May Edition

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INSIDE THIS ISSUE Magazine Editor: Tim Knight Magazine Design: Tim Knight Website Development: Alan Preece Contributors: David Jacks/Daniel Morrow Russell Payne Edition 3 has been produced for the ISSUU platform and released worldwide via the Fivewaysjunction website. For all advertising enquiries please email:


04 Make A Star We learn more about some previous winners.

06 Xtra Mile Recordings We speak to some of the artists signed to Xtra Mile.

06 Will’s Art Warehouse! Will’s Art Warehouse gives us some inspiring advice.

08 Open Mic UK We introduce a brand new music competition.

09 Mini-Mags! We showcase our new Mini-Mag service!

09 David Whitehead Film We introduce you to David Whitehead’s film articles.

11 We Love Your Songs Tim Knight reviews Sherlock’s Dead for WLYS.

11 The Creative Pioneers! We have some special guests including Tom Pellereau and guides to other organisations.

11 Ralph Ewig Interview We introduce to the author and space guy Ralph Ewig.


ake A Sta has its origins in the early days of the web as a site for new artists to help build their careers by connecting with new fans and the music industry. Founded on a mission to provide artists with a platform to help grow their musical careers though monthly music competitions, Make A Star is a place where quality talent can gain large scale exposure - regardless of location or musical genre. MakeAStar holds monthly music and music video contests in bracket formats with $100 (£63) cash prizes given to the winners in several categories, totaling over $32,000 (£20,159) awarded. Current monthly categories are Music Video, Song by a Duo or Band, Song by Male or Female Solo Artist, Instrumental, Sing in 30 Seconds (a cappella), Rap Battle and Stand Up comedy.

Artists first upload their performances to contender rounds where 100% fan votes determines who qualifies for each monthly bracket. At the start of each month, the songs and videos with the most votes advance to the bracket, where a mix of fan votes and the discerning scores of music industry judges determines who wins. music video for The Disablists featuring Foreign Beggars. Other recent winners of note with great potential for success include LA rapper Dayda Bass, female vocalist Melissa VanFleet and South African rock band Chasing Friday. In 2008 Make A Star TV launched a weekly half-hour show in the states on Fuse. Make A Star TV ran for 13 episodes gaining thousands of fans and new artists culminating in a $10,000 (£6,300) grand prize on the final episode of the series. http:// To earn a spot on the show, performers uploaded their music video directly to and competed in bracket style matches with a mixture of fan votes and judge scores. Each week, MAS TV highlighted the best videos from the web competition, giving many artists an instant rise from web obscurity to national TV stardom. 29 artists advanced to the final phase of the contest, and included several names that have gone on to achieve measureable success: Authority Zero, Sick of Sarah and Friends For Hire to name a few. The final match featured Fools & Horses vs Zen Vendetta, and with a strong fan voting score, Zen Vendetta won the $10,000 (£6,300) grand prize. Recent winners include Turkish rock singer Aydilge, Canadian electro act Connekt, Brooklyn’s Dinosaur Feathers, Chilean singer Yael Meyer and young pop-country singer Killian – all of whom have large online followings on Facebook, Twitter,YouTube and/or MakeAStar is currently preparing for a second season of TV in 2012 which will prove to be another exciting contest with prize limits exceeding the first season’s grand prize of $10,000 (£6,300). You can enter your audio or video performances and be competing on today!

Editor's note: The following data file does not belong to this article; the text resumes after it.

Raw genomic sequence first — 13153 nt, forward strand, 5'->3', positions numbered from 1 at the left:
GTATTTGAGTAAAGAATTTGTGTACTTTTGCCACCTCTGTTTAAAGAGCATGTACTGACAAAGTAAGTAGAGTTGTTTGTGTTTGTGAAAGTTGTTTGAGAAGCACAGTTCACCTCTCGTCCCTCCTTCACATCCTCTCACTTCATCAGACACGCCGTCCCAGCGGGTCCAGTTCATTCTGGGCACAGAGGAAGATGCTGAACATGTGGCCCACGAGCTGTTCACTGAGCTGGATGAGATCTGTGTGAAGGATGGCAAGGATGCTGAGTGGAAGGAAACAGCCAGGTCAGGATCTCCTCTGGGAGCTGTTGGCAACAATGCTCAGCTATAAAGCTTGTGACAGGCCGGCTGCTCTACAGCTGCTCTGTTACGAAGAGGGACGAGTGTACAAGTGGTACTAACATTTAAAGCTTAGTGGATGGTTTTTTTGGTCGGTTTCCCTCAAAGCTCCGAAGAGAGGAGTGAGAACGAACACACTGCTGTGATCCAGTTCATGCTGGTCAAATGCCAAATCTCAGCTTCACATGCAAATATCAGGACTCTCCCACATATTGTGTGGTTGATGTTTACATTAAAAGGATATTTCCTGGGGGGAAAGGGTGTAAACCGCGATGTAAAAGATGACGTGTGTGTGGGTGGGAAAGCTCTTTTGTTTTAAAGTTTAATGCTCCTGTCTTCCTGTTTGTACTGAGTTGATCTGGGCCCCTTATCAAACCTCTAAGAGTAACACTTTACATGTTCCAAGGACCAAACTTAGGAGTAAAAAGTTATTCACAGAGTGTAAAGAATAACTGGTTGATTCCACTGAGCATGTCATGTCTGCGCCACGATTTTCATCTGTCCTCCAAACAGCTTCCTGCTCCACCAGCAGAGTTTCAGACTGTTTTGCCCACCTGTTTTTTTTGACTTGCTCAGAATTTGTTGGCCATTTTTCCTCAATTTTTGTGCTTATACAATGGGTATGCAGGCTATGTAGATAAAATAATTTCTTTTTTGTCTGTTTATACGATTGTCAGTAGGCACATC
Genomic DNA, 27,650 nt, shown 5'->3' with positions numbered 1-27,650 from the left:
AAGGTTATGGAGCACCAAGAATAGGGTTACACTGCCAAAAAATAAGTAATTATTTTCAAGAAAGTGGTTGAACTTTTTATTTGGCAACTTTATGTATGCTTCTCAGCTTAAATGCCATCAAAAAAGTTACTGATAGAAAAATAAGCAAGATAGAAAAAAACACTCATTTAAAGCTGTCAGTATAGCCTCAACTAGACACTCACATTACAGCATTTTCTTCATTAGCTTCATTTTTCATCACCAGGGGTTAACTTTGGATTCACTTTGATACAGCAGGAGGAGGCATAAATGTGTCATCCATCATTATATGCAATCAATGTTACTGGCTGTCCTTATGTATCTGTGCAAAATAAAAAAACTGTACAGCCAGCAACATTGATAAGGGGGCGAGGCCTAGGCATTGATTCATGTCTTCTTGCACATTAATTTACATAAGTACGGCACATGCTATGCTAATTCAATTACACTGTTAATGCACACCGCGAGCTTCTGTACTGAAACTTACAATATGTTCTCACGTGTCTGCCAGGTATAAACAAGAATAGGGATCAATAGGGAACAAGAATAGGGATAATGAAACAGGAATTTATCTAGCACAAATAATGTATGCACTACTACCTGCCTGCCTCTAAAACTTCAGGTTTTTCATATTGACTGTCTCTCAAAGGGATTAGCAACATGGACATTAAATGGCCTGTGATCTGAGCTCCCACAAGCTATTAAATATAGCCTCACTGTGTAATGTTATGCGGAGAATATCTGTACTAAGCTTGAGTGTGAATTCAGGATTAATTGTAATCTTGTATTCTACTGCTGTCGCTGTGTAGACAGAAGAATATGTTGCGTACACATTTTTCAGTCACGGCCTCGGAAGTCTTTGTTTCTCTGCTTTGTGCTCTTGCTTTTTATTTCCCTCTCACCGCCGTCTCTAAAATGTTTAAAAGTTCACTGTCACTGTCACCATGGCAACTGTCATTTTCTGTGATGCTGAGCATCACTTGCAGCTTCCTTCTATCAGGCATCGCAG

Maggy Adeleye calls Houston, Texas her home, and we’re proud to have this bright young talent as our newest Female Solo Artist winner. Playing a slick acoustic guitar, Maggy is a classic singer/songwriter who describes her music as “soulful, pop rock reminiscent of Juliana Hatfield, Lauryn Hll and Jenny Lewis”. That’s esteemed company, but one listen to her winning song ‘The City’ and you’ll believe as much as we do. Other similar artists she mentions are Taylor Swift, Kate Voegele and One Republic. Tracy Chapman might be one more name we’d add to that list. A singer to remember.


Niella D speaks to Make A Star! The hip-hop star making a wave thanks to Make A Star has agreed to give them an exclusive interview and we have got our hands on it ;)


AS: The Make A Star Rap Battle showcased great new talents in April and none better than Niella D. Our first female Rap Battle champion, the Philadelphia girl joins us now for her Make A Star interview to share some of her life story and what hiphop music means to her. First off, tell us how it feels to have won. Are you happy, surprised, relieved? Niella D: It feels great that I have so much support and that the voters felt I was talented! MAS: Tell us how you got started as a singer and how you developed your sound.. Niella D: Well I have been a fan of hip hop music since I was about 9yrs old and started emulating artists I liked until my teens when I developed my own sound.

Niella D: I would like to put out music that people can relate to and to inspire someone. MAS: What are your musical plans for the year ahead? Niella D: I am working on a mixtape and my own album as well as videos that will be on youtube. MAS: Can’t wait to hear and see your new work! Perhaps some of them will be entries in the Female Solo Artist and Music Video contests here on MakeAStar. Who were your favorite musicians as a child? What was your first album or concert? Niella D: As a child I love Michael Jackson, Beastie Boyz, Queen Latifah and Monie Love. MAS: What is the best and worst part about being a musician?